I remember clearly how important it was for me to have a pink carnation to wear.  You wore a pink one if your mother was living, white if she was not.  As if I wasn’t seeing her, live, every day!  But built into that tradition was the knowledge that at least on that day having a mother was cause for national celebration.

Fast forward to my eighties, when thoughts of my mother are becoming infused with a new awareness of how it must have really been for her to experience aging even through her ninety-sixth year.  How, I marvel, did she do it with such grace and acceptance?  What inner strength enabled her perspective and apparent good humor?

I plan to buy a pink carnation for Mother’s Day.  She is very much alive for me now.

What does Mother’s Day bring to your mind?  Tell us, please.

“And the Woman Smiled” is the titled of a poetry book which traces the life of a woman from childhood to womanhood and beyond. Published in my nom de plume Gianna B. Reid, the book is available on Amazon. Here is a sample poem:




When I was a little girl,
I believed trees created wind.
The frantic motion of the branches was empirical proof.
The howling confirmed it more.
I thought if trees could just be still, the winds
of March and November gusts would cease.
Now I am older, wiser.
Wind is because everyone is talking at once.

– Joan Bellofatto Reid

I’m an early adopter and adore almost all of the new technology. I just flew back from a conference in Vegas (ugh) and had a whole library of books in my Kindle app that I could read on my iPad without lugging a ton of carry-on weight and bulk.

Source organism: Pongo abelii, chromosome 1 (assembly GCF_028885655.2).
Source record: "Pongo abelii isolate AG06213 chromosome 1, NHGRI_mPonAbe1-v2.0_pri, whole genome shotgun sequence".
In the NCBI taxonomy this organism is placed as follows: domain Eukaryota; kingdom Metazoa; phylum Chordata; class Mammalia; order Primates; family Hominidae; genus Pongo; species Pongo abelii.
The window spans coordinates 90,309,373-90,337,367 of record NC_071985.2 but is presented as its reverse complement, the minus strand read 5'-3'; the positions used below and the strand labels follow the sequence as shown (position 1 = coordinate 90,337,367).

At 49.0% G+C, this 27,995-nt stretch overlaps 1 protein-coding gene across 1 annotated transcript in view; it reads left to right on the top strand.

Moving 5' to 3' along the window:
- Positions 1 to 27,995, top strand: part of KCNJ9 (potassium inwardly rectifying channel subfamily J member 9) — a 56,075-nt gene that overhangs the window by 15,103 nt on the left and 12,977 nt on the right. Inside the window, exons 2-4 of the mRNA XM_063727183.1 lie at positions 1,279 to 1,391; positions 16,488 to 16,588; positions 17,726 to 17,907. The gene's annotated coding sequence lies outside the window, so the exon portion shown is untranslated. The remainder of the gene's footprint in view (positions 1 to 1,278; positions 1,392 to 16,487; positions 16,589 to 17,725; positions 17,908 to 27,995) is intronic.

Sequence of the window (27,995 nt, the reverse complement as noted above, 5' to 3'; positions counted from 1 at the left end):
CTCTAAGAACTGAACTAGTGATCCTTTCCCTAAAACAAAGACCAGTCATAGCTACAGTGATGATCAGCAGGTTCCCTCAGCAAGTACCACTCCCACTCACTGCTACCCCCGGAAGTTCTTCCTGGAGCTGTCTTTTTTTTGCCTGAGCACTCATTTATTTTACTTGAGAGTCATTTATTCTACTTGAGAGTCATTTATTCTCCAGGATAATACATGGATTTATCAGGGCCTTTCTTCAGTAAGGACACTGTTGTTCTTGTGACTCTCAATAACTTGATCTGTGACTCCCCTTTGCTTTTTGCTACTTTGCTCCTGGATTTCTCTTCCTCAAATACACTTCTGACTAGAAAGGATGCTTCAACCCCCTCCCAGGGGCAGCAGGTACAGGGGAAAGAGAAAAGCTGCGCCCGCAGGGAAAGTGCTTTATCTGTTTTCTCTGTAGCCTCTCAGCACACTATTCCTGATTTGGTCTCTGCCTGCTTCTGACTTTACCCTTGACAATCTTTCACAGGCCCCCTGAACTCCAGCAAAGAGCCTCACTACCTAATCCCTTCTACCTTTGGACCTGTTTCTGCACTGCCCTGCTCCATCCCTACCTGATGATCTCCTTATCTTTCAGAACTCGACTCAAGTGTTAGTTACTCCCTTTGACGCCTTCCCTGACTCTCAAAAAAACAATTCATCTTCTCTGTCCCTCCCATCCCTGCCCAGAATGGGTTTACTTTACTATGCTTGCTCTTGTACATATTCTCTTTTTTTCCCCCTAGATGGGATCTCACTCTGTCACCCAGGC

But air conditioning? As much as I sometimes appreciate it (I love the heat), I am convinced that air conditioning has ruined civilization as we knew it. When I was a little kid in the 1950s, no one had air conditioning. In the summer, everyone stayed outside. My mom and her friends played scrabble on the front patio while the kids climbed our crabapple tree or played in the sprinkler. We knew our neighbors. We saw them every day. Not just the ones who lived one or two houses away, but the WHOLE BLOCK, and in the houses behind us and across the street too. Now? We run from our air conditioned cars to our air conditioned houses. I have met most of my neighbors only during power outages and blizzards when everyone comes out of their nests and, if only for a short while, becomes a community again.

It wasn’t too long ago that I used a telephone booth. There was one in the hospital where I worked from 1996-2000. Whenever I stepped into the small private compartment and shut the folding door I felt safe. At ease to speak without being overheard and able to see people passing unaware of my presence. And when i see movies with a telephone booth, rotary dials and answering machines, it reminds me that there once was a slower pace to our daily living. I’m no dinosaur. I no longer have a landline, only a smart phone, I use PhotoShop, social media, texting, Facetime, and texting.

But every once in a while I wish I could find a telephone booth, sit on the wooden seat, close the door, and slip into a past era.